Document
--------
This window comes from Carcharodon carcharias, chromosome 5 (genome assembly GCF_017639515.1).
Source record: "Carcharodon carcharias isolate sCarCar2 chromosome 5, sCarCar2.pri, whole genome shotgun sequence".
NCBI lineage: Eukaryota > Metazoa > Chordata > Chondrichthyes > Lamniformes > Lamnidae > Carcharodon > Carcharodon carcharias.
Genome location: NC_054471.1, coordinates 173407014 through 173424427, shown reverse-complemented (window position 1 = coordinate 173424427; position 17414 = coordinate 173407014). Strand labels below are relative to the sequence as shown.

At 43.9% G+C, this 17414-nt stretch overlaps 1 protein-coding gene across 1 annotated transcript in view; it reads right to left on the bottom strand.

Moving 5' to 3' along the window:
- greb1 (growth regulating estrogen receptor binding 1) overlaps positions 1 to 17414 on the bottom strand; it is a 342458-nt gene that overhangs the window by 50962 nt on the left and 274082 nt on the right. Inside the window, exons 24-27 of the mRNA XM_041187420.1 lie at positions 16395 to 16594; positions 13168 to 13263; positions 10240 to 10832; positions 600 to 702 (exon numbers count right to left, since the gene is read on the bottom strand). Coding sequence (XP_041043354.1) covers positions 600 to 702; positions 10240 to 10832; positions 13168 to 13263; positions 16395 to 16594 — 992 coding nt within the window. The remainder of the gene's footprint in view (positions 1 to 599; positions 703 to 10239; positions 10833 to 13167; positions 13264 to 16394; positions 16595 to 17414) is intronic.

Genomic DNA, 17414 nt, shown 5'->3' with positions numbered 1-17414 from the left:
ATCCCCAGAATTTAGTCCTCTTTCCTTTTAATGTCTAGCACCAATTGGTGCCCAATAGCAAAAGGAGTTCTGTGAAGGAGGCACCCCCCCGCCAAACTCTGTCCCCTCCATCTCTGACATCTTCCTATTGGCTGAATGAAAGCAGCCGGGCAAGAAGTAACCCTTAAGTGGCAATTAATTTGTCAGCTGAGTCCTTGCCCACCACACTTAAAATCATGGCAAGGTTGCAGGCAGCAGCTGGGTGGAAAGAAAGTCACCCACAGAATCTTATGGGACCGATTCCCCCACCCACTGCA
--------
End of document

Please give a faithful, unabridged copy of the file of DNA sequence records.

This window comes from Carcharodon carcharias, chromosome 5 (genome assembly GCF_017639515.1).
Source record: "Carcharodon carcharias isolate sCarCar2 chromosome 5, sCarCar2.pri, whole genome shotgun sequence".
NCBI lineage: Eukaryota > Metazoa > Chordata > Chondrichthyes > Lamniformes > Lamnidae > Carcharodon > Carcharodon carcharias.
Genome location: NC_054471.1, coordinates 173407014 through 173424427, shown reverse-complemented (window position 1 = coordinate 173424427; position 17414 = coordinate 173407014). Strand labels below are relative to the sequence as shown.

At 43.9% G+C, this 17414-nt stretch overlaps 1 protein-coding gene across 1 annotated transcript in view; it reads right to left on the bottom strand.

Moving 5' to 3' along the window:
- greb1 (growth regulating estrogen receptor binding 1) overlaps positions 1 to 17414 on the bottom strand; it is a 342458-nt gene that overhangs the window by 50962 nt on the left and 274082 nt on the right. Inside the window, exons 24-27 of the mRNA XM_041187420.1 lie at positions 16395 to 16594; positions 13168 to 13263; positions 10240 to 10832; positions 600 to 702 (exon numbers count right to left, since the gene is read on the bottom strand). Coding sequence (XP_041043354.1) covers positions 600 to 702; positions 10240 to 10832; positions 13168 to 13263; positions 16395 to 16594 — 992 coding nt within the window. The remainder of the gene's footprint in view (positions 1 to 599; positions 703 to 10239; positions 10833 to 13167; positions 13264 to 16394; positions 16595 to 17414) is intronic.

Genomic DNA, 17414 nt, shown 5'->3' with positions numbered 1-17414 from the left:
ATCCCCAGAATTTAGTCCTCTTTCCTTTTAATGTCTAGCACCAATTGGTGCCCAATAGCAAAAGGAGTTCTGTGAAGGAGGCACCCCCCCGCCAAACTCTGTCCCCTCCATCTCTGACATCTTCCTATTGGCTGAATGAAAGCAGCCGGGCAAGAAGTAACCCTTAAGTGGCAATTAATTTGTCAGCTGAGTCCTTGCCCACCACACTTAAAATCATGGCAAGGTTGCAGGCAGCAGCTGGGTGGAAAGAAAGTCACCCACAGAATCTTATGGGACCGATTCCCCCACCCACTGCA